by Michaël Krens, 04-02-2017.
So we have a great (Django) app running on AWS Lambda with an RDS Postgres DB that in theory scales like a charm. Until it actually starts scaling...
OperationalError: FATAL: remaining connection slots are reserved for non-replication superuser connections
Oh no! Lambda might scale to thousands of containers running your app but your database is not accepting any connections anymore! Of course your Postgres should be beefy enough to handle the needed connections but you might have bursts that you also need to handle.
This can now become quite a reasonable scenario with the awesome new Zappa Async functionality. Especially because when you dispatch tasks they will immediately be turned into Zappa events and handled by AWS Lambda. No queue, no delays. Creating a 1000 tasks? Lambda will scale and execute them as fast as possible and thus... exhausting DB connections. Note that this didn't happen when you were using Celery in the past as there the number of workers are fixed. We now have thousands of workers!
How do we normally handle a scenario where we have more workers making DB queries than the available max client connections on your DB? Connection pools!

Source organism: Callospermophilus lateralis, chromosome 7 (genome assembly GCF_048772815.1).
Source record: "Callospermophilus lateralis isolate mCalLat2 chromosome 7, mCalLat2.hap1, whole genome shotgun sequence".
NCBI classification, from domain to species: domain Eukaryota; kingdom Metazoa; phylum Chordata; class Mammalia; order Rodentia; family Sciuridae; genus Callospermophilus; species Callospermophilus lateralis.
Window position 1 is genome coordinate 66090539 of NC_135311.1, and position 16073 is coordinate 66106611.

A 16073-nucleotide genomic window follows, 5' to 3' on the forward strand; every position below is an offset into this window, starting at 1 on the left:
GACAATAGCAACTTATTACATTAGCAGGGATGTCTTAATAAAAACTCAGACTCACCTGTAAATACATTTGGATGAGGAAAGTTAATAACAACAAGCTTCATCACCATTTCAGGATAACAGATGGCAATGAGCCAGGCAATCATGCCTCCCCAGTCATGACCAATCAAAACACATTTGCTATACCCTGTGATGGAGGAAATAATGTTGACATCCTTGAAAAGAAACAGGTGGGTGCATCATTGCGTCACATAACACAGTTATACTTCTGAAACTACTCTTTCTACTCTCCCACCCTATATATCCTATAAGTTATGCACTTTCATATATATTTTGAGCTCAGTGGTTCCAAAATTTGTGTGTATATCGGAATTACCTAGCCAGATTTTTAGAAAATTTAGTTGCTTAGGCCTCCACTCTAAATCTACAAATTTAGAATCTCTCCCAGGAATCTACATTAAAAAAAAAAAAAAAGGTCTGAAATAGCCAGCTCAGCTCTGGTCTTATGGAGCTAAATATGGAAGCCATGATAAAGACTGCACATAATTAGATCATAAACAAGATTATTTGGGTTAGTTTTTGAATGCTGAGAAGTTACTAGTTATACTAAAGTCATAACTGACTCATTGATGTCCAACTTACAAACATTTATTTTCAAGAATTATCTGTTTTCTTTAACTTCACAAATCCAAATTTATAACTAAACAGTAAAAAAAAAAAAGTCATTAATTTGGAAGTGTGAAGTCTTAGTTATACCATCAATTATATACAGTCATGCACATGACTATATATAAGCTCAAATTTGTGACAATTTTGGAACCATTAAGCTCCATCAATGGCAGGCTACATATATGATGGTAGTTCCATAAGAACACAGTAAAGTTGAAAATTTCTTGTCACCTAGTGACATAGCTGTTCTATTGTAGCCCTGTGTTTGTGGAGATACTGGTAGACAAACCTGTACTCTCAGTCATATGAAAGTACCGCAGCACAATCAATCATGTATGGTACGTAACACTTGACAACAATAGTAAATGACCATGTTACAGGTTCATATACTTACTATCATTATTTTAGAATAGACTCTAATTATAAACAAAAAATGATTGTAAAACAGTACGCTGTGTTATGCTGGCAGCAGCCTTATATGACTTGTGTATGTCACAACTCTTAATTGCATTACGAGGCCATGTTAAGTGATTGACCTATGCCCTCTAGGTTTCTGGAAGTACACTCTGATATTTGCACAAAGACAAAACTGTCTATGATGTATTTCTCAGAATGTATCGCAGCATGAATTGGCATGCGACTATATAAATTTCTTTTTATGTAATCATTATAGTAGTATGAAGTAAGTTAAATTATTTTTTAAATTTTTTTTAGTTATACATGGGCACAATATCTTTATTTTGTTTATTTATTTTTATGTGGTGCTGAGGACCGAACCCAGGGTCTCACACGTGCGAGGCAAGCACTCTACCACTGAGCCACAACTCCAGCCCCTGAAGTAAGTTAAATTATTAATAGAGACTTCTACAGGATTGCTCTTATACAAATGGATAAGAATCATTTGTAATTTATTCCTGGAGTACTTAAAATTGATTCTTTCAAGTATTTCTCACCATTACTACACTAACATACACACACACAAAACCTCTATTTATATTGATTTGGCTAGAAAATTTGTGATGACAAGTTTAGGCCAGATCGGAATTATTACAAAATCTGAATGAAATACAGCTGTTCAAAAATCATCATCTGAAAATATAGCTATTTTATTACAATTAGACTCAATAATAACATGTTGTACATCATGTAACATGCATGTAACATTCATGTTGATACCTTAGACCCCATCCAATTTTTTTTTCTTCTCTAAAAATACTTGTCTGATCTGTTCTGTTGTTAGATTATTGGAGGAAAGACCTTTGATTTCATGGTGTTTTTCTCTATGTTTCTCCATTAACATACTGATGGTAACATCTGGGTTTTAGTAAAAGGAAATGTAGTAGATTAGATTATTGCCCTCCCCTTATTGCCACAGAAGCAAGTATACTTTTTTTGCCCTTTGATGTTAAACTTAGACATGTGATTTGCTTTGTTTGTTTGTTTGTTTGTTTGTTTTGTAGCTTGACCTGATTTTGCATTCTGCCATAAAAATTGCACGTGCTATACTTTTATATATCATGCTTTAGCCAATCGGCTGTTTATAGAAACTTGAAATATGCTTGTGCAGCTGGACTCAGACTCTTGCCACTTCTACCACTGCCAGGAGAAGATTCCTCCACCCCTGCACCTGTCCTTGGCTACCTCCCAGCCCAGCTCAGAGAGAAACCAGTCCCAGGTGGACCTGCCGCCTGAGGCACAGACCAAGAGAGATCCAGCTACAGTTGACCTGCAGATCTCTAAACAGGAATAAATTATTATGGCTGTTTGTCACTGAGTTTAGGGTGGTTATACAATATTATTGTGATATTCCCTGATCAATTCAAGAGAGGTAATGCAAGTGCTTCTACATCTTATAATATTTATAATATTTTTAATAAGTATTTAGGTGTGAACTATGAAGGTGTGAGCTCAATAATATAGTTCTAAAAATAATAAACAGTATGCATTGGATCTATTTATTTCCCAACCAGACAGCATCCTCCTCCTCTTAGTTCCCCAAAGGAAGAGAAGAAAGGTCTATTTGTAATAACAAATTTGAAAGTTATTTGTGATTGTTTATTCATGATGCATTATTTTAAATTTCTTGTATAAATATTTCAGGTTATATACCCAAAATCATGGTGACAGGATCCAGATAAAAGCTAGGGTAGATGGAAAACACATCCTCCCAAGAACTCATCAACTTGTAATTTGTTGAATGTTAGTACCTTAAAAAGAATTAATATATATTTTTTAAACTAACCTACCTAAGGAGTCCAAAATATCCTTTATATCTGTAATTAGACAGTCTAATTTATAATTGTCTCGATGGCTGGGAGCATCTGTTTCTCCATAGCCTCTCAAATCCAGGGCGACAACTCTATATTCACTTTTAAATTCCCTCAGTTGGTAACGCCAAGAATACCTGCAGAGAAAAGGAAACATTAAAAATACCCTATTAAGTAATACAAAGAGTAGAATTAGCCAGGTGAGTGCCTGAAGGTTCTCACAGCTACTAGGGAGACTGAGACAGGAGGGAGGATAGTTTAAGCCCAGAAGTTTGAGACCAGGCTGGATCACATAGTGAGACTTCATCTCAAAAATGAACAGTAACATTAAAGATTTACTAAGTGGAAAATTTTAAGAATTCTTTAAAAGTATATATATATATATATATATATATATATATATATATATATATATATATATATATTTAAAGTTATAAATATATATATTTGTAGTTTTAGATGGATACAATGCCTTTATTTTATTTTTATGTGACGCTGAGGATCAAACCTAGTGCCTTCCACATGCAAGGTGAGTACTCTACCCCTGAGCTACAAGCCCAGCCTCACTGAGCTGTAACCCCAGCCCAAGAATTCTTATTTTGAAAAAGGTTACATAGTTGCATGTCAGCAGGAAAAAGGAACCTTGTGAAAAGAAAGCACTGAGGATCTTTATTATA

This is exactly where we have a problem on AWS Lambda as we can't share a pool between the containers. Or can we? Yes! PgBouncer to the rescue.
PgBouncer can multiplex the queries of the 1000+ clients that want to connect to Postgres over a pool of connections (by default 20). PgBouncer basically acts like a proxy and keeps clients waiting for available connections to the DB (instead of failing). Downside obviously is that you'll have to run and manage an instance of PgBouncer on EC2 or ECS. Hopefully AWS will add some PgBouncer functionality to RDS in the future as they have introduced pgbouncer-rr (quite) some time ago already.
Crucial configurations for PgBouncer are:
pool_mode=transaction # Server is released back to pool after transaction finishes. default: session
max_client_conn=2000 # We'll need something high for all lambda containers. default: 100
default_pool_size=20 # Depending on the size of your DB you can increase this. default: 20
max_client_conn setting be sure to check your ulimits as when increased the file descriptor limits should also be increased. Check the PgBouncer docs for more information.
The transaction pool mode is important as Lambda containers might keep sessions open while not in transactions which decreases the throughput for our use case.
To check what your current client connection limit is on your DB run
show max_connections;. The
default_pool_size setting should be lower.
After setting up and running a PgBouncer instance you just need to point your DB host setting to the PgBouncer instance host and port and everything is handled. Nifty!
Be aware though that by default PgBouncer runs without any authentication. Which means anyone can connect to your DB without user/pass. You'll definitely want to set that up!